Read the latest updates on the Hajj pilgrimage here.
More than 43,000 pilgrims have benefitted from these services in Makkah and Madinah this year, Saudi Arabia's Ministry of Health said.
This year’s Hajj season begins on Wednesday.
The government bears all costs of medical care and treatment, which can cost hundreds of thousands of dollars and include cardiac catheterisations, childbirth and dialysis, among other surgeries.
Efforts to make service provision more efficient include a "holographic doctor," which enables patients to have remote health checks and diagnosis from the SEHA health centre in Riyadh.
A high-tech mobile dental clinic is another edition. Manned by 32 staff, it will be stationed at the Al Haram Emergency Hospital, dedicated to serving pilgrims.
In 2019, prior to the global pandemic, Saudi Arabia provided more than 1,000 free health services to Hajj pilgrims, which included 468 open-heart surgeries and cardiac catheterisations, 93 endoscopies, 1,491 dialysis procedures and 536 other surgeries. In the US, the cost of one cardiac catheterisation without health insurance can be as high as $9,500, while the average cost of dialysis per patient annually in the country is around $46,000.
Life-saving treatment for pilgrims
Saudi Arabian health authorities have announced several dramatic instances where pilgrims' lives were saved.
An emergency medical team saved the life of a Pakistani pilgrim after he suffered a heart attack during the Hajj pilgrimage last year. He was treated by staff at the Heart Centre in King Abdullah Medical City in Makkah, a member of the Healthcare Cluster, Makkah's local health authority.
“He was taken directly to Mina Al Wadi Hospital, and rapid co-ordination took place between the health authorities, as the patient was urgently transferred from the holy site to the emergency department in the medical city,” the Saudi Press Agency said.
"Ambulances, doctors and medical staff are ready and on-site for the upcoming Hajj season," said Dr Yazan Adnan Yassin Ayoub, who is stationed in Arafat. "We are ready to serve the pilgrims this year," he said.
On Saturday, the Saudi Ministry of Health said a specialised team from Makkah’s King Abdullah Medical City successfully performed an emergency cardiac catheterisation procedure to save the life of an Iranian pilgrim.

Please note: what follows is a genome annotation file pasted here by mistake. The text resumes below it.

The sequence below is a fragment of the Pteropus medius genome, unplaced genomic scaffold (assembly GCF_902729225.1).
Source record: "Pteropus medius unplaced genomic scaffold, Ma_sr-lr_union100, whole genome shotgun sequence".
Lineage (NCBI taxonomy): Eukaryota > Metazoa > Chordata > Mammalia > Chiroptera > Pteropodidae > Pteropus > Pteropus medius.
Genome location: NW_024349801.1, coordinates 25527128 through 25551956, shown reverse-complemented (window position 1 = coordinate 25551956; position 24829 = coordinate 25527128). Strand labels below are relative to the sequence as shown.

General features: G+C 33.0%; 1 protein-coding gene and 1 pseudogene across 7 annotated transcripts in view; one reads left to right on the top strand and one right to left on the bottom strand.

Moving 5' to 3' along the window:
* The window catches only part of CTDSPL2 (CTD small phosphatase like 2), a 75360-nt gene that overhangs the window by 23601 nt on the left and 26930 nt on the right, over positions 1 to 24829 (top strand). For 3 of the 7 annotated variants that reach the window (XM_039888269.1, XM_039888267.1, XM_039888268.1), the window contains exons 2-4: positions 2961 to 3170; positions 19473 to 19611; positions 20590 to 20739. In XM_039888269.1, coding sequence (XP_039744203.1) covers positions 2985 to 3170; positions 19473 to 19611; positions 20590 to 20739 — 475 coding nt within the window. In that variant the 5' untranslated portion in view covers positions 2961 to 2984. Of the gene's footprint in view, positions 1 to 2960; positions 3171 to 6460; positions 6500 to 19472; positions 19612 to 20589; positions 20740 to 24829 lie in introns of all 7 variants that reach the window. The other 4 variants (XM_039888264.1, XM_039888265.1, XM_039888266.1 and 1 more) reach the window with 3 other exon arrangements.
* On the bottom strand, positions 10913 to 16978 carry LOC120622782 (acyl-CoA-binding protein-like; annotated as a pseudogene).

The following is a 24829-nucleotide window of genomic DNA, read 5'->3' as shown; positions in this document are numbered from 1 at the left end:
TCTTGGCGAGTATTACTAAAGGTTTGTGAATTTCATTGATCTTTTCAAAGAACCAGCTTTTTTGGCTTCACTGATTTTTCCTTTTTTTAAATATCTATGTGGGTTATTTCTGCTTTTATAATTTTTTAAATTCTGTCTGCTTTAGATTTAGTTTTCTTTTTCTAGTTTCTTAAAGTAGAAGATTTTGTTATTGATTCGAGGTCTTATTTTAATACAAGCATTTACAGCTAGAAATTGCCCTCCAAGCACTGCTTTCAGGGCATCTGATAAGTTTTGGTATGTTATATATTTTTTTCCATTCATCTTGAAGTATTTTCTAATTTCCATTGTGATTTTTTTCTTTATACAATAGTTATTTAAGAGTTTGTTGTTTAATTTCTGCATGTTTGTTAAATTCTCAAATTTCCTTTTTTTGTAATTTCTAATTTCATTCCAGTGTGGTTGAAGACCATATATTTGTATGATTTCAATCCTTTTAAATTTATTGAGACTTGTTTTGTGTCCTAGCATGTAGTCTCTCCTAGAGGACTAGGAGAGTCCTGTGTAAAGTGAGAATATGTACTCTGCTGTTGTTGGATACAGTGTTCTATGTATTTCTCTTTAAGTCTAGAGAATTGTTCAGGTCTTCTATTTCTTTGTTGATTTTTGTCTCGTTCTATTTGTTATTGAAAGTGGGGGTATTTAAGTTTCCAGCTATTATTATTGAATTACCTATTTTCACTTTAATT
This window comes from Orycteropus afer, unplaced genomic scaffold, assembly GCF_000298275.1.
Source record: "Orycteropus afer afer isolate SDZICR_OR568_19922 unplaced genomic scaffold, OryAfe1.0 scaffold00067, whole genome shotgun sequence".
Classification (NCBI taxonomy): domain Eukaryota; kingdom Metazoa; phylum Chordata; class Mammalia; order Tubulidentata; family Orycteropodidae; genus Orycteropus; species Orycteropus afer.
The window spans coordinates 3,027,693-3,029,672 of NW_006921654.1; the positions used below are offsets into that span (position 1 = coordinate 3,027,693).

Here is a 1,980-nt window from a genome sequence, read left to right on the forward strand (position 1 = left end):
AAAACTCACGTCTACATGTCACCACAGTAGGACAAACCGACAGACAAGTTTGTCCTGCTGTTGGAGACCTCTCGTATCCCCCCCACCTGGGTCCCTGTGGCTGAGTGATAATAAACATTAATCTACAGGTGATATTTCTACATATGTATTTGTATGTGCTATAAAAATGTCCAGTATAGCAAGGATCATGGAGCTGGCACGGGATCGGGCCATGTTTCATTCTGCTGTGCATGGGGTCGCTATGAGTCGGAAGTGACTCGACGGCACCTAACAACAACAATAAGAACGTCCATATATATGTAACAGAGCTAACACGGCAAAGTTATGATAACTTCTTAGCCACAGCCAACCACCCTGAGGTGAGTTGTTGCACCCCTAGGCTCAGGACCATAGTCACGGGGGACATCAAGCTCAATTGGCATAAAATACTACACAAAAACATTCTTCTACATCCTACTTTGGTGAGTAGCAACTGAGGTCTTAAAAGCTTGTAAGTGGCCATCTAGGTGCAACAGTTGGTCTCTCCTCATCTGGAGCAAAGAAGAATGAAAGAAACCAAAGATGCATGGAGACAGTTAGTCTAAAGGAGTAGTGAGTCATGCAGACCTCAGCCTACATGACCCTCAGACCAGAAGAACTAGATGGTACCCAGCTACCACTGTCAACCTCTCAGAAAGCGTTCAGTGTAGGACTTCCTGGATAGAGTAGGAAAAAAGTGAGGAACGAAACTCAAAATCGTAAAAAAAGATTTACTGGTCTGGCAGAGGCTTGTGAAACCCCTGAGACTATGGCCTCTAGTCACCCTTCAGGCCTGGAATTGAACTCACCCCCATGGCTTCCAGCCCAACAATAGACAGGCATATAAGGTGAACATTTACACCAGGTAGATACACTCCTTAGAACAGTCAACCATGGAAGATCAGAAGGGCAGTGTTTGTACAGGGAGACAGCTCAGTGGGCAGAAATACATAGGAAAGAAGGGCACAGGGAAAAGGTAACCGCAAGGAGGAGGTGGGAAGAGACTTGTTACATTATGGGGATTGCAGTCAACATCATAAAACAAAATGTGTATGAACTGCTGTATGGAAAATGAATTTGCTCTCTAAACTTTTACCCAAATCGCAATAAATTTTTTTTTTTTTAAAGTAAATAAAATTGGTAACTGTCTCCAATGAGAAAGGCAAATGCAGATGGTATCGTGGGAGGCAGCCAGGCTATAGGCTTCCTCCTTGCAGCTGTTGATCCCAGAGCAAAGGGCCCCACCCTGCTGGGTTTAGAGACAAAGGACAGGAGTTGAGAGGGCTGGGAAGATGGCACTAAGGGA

The health ministry identified the man as Hussain Qasmi Jalmrazy from Isfahan in central Iran. He was taken for emergency treatment after complaining of chest pain on his way to the Grand Mosque in Makkah, Saudi Press Agency reported.
The ministry said the examination results "showed the presence of a blockage of more than two arteries in the heart," upon which the specialists performed the diagnostic catheterisation. Even though the specialists offered to perform an open heart operation free of charge, the patient declined and preferred to go for catheterisation.
Saudi Arabia's King Salman said serving Hajj and Umrah pilgrims has been at the forefront of the kingdom’s priorities since its establishment and still is. "We are proud to continue this mission with the highest competency," he said.
The Cardiac Diseases and Surgery Centre, a member of the Madinah Health Community established to help pilgrims, performed 19 cardiac catheterisation operations within the past ten days, the health ministry announced.
The Health Ministry said the Heart Centre in Madinah received cases from hospitals and the Red Crescent Operations Centre, and was successful in providing them with adequate health care.
"We are very grateful to the government for supporting us and giving us these opportunities," said Dr Mona in Makkah. "It is an honour to serve pilgrims during Hajj, even though we will barely have any rest or time off, I am looking forward to working here as it is my first time to be working during Hajj."
Health ministry steps up efforts
The ministry said 25 hospitals, which are supported by 156 health centres, are well-equipped to serve pilgrims. The ministry has increased the capacity of clinical hospitals to 5,000 beds, the intensive care units are equipped with 1,053 beds and 241 beds have been allocated for patients at risk of heat stroke.
A total of 25,000 qualified health practitioners are on call, the ministry said.
This year, 1,383 nurses are participating in the Hajj season, including 827 women, and 146 are non-Saudis, the Ministry of Health said.
On Friday, Saudi Arabia’s health and humanitarian authorities, along with the Makkah Health Affairs and the Saudi Red Crescent Authority in Madinah, supervised the holy cities to assess their preparation for a safe Hajj.
This included carrying out training scenarios in medical facilities and fire drills.